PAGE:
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What's Next for Internships?

May 06, 2022 Talent Management
Kaya Ismail
By Kaya Ismail

As the world of business changed over the last two years, organizations had to quickly pivot to new ways of operating in many, if not most, areas. Digital transformation accelerated as companies invested in new technologies to operate efficiently at a distance or safely in person. Customer-facing functions learned to adapt quickly to changing market conditions and internal operations retooled to focus on boosting collaboration and teamwork and emphasizing employee experience. 

The way companies handled internships was no exception to the disruption. Today, as companies look to the future with a hybrid or remote lens, the concept of internship may have been changed irreversibly.

Internships are likely to evolve in many ways, and the new model stands to benefit both employers and interns. From the intern perspective, the rise of remote and hybrid options has torn down geographical barriers and opened up new opportunities. For employers, that means they have a broader and potentially deeper pool of candidates to draw from.

Internships, Then and Now

The term “intern” was first applied to medical students in the 1920s, according to an analysis conducted by Washington, D.C.,-based professional research firm Taylor Research Group. While still used in medical education, the term has come to be more widely used across multiple other areas of business. Taylor Research Group estimated that up to 40,000 interns gain real-world work experience every year in the Washington, D.C., area alone.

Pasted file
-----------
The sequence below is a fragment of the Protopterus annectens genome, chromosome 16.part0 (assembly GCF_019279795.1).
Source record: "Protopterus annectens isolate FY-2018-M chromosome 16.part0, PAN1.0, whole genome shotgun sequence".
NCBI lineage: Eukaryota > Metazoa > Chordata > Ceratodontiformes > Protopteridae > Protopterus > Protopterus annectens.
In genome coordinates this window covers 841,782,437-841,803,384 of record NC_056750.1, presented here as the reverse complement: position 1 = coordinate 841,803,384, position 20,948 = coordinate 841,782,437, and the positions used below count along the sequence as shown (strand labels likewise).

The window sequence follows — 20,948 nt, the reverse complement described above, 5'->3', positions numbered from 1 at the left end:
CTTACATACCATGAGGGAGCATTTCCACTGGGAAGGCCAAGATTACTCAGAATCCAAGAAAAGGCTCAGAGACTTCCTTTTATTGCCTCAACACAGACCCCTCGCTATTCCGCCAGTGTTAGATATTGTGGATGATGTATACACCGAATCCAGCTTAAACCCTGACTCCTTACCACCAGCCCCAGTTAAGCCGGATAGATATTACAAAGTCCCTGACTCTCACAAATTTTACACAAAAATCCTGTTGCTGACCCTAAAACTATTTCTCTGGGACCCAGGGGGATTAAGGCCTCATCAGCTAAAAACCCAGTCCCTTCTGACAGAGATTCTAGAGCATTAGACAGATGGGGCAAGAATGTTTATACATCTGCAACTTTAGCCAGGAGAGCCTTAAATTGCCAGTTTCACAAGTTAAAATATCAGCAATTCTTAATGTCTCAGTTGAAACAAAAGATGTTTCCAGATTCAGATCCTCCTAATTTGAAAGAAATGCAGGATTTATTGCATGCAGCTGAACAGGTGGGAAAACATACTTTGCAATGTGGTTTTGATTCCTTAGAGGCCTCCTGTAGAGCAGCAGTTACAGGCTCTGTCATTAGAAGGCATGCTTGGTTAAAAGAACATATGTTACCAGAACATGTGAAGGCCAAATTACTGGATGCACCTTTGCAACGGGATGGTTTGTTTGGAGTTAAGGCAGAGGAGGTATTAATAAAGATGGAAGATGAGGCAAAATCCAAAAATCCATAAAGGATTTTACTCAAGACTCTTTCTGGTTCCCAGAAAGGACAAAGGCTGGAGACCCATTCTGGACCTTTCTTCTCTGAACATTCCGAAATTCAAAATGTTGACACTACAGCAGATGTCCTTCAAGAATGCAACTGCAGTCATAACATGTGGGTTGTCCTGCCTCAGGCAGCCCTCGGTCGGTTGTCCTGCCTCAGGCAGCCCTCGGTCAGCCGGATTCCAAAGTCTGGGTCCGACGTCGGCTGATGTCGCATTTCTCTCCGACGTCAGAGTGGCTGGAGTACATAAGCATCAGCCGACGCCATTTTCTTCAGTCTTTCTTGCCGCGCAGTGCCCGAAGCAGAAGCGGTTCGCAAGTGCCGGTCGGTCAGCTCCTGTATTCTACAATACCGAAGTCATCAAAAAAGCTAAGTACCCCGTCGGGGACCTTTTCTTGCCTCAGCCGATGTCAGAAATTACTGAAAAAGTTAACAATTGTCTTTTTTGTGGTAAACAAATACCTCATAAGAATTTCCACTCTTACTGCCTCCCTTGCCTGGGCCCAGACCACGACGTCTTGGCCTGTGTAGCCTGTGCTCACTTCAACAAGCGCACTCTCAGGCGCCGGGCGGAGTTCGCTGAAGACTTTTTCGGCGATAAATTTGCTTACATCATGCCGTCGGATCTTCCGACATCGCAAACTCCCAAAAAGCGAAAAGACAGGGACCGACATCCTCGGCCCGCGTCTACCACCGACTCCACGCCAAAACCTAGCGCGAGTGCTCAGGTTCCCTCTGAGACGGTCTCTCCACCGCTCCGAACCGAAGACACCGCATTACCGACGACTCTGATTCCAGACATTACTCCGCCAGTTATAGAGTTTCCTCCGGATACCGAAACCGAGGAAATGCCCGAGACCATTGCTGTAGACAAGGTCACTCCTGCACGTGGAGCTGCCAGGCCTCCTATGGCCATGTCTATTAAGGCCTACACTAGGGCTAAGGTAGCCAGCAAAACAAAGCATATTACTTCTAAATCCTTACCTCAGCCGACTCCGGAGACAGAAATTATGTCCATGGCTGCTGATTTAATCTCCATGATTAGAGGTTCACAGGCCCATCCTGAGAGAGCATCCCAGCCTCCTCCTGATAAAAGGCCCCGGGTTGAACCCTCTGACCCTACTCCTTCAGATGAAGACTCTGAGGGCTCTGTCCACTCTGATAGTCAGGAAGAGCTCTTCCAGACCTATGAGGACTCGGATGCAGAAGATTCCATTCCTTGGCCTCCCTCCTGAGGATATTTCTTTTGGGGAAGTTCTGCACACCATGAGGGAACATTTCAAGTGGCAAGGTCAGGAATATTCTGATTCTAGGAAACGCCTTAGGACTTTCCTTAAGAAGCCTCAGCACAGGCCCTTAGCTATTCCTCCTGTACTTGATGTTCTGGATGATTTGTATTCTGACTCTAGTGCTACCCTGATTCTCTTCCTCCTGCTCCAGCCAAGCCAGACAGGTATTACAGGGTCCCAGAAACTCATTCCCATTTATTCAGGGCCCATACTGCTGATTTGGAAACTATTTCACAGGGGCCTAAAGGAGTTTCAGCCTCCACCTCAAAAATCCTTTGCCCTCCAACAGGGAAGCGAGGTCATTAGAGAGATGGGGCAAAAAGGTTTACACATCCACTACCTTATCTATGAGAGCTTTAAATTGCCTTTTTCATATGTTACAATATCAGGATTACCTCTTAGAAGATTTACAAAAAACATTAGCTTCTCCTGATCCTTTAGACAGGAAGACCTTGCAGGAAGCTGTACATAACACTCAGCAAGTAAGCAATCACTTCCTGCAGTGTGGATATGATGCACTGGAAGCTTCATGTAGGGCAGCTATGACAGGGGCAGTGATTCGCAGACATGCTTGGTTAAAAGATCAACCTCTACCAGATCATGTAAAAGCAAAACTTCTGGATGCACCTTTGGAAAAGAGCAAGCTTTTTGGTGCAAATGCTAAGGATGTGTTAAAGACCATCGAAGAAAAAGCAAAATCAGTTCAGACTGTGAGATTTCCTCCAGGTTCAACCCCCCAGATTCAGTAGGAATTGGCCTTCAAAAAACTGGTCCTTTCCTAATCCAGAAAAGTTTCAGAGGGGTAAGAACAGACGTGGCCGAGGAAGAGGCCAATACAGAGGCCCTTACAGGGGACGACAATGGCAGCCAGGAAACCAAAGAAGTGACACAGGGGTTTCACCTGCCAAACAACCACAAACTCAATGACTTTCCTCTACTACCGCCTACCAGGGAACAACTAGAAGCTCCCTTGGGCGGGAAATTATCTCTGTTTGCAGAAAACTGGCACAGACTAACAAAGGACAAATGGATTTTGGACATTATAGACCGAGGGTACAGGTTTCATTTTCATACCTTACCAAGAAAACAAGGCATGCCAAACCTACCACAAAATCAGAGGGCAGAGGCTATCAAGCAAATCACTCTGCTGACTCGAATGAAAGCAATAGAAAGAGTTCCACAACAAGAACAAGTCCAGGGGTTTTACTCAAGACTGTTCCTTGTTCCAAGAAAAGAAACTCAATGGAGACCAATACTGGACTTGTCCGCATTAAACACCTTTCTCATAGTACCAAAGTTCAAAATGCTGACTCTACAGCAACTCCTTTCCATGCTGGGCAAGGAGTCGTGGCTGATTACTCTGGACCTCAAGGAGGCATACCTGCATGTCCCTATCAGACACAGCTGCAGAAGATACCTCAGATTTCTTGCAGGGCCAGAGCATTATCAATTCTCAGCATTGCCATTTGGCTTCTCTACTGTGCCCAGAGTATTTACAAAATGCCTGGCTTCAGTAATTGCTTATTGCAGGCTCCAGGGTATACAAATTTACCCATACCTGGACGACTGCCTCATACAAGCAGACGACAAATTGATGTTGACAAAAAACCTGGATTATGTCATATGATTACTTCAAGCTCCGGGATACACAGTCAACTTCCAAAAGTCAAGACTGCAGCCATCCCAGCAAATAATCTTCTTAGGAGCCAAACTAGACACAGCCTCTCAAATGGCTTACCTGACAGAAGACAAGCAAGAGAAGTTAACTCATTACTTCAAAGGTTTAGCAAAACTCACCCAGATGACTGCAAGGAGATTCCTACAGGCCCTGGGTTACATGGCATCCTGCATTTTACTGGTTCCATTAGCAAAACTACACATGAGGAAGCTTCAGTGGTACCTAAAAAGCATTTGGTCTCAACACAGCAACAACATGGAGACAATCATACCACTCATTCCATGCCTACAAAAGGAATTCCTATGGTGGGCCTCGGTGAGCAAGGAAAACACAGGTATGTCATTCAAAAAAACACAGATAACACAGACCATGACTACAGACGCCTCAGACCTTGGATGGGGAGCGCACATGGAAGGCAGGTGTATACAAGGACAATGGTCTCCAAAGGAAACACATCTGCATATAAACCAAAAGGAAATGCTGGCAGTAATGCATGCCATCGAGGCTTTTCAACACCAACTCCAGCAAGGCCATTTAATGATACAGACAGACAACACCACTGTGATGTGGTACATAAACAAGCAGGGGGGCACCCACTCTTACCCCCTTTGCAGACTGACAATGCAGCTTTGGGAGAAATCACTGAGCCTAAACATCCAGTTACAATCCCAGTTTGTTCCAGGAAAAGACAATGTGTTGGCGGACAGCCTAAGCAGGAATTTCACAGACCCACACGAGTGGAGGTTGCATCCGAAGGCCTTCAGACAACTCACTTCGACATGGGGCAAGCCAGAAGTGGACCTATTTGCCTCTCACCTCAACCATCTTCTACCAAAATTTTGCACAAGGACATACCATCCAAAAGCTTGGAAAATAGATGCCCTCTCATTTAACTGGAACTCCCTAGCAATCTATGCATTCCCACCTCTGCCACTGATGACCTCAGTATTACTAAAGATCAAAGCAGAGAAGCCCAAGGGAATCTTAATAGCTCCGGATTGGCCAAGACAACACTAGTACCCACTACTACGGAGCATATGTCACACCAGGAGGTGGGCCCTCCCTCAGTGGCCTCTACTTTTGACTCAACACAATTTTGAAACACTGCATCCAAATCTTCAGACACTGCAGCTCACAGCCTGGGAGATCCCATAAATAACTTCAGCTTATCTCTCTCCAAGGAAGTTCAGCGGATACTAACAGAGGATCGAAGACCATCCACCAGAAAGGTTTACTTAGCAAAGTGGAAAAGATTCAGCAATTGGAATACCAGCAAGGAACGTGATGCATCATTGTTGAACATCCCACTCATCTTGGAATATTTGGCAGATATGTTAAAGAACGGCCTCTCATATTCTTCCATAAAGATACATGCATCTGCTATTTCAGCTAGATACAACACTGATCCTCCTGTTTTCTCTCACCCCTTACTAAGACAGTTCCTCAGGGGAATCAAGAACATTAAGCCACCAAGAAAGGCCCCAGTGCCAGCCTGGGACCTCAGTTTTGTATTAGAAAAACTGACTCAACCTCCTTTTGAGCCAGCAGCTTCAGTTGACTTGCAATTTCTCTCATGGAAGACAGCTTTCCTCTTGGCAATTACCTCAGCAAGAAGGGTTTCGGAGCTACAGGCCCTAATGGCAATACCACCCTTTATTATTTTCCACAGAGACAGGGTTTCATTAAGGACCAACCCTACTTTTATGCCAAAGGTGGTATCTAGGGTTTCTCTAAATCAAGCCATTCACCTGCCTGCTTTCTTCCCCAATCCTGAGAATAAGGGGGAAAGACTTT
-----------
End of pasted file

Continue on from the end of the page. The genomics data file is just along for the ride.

Internships have long been deemed a rite of passage for students — and many count on it to kickstart their careers and find workplace applications for their education. Yet, prior to the pandemic, most companies didn’t find the value in experimenting with internships as much as they did with full-time employees. In a way, COVID-19 forced companies to rethink their programs, said Ahva Sadeghi, co-founder and CEO of Symba, a San Francisco-based technology platform for managing internship programs.

"Leaders were faced with big questions, do we even host a program this year? And how do we do it?” she said. “We’re seeing more fall and spring programs opening in addition to summer programming, more remote and hybrid options, and apprenticeships, co-ops and returnships are on the rise.”

As companies have had to become more creative and experiment to adapt to remote and hybrid environments, they have also had to make internships more accessible.

Related Article: How Dropping the Degree Can Solve Your Recruiting Challenge

4 Ways Internships Are Changing

Here are four key effects of these changes for companies: 

1. Different Types of Internships

The purpose of an internship is to provide experience and prepare college students for their careers post-graduation. However, one of the knock-on effects of the pandemic is that fewer students are enrolling in universities. As a result, there is a likelihood that different types of internships will become available to accommodate the new reality.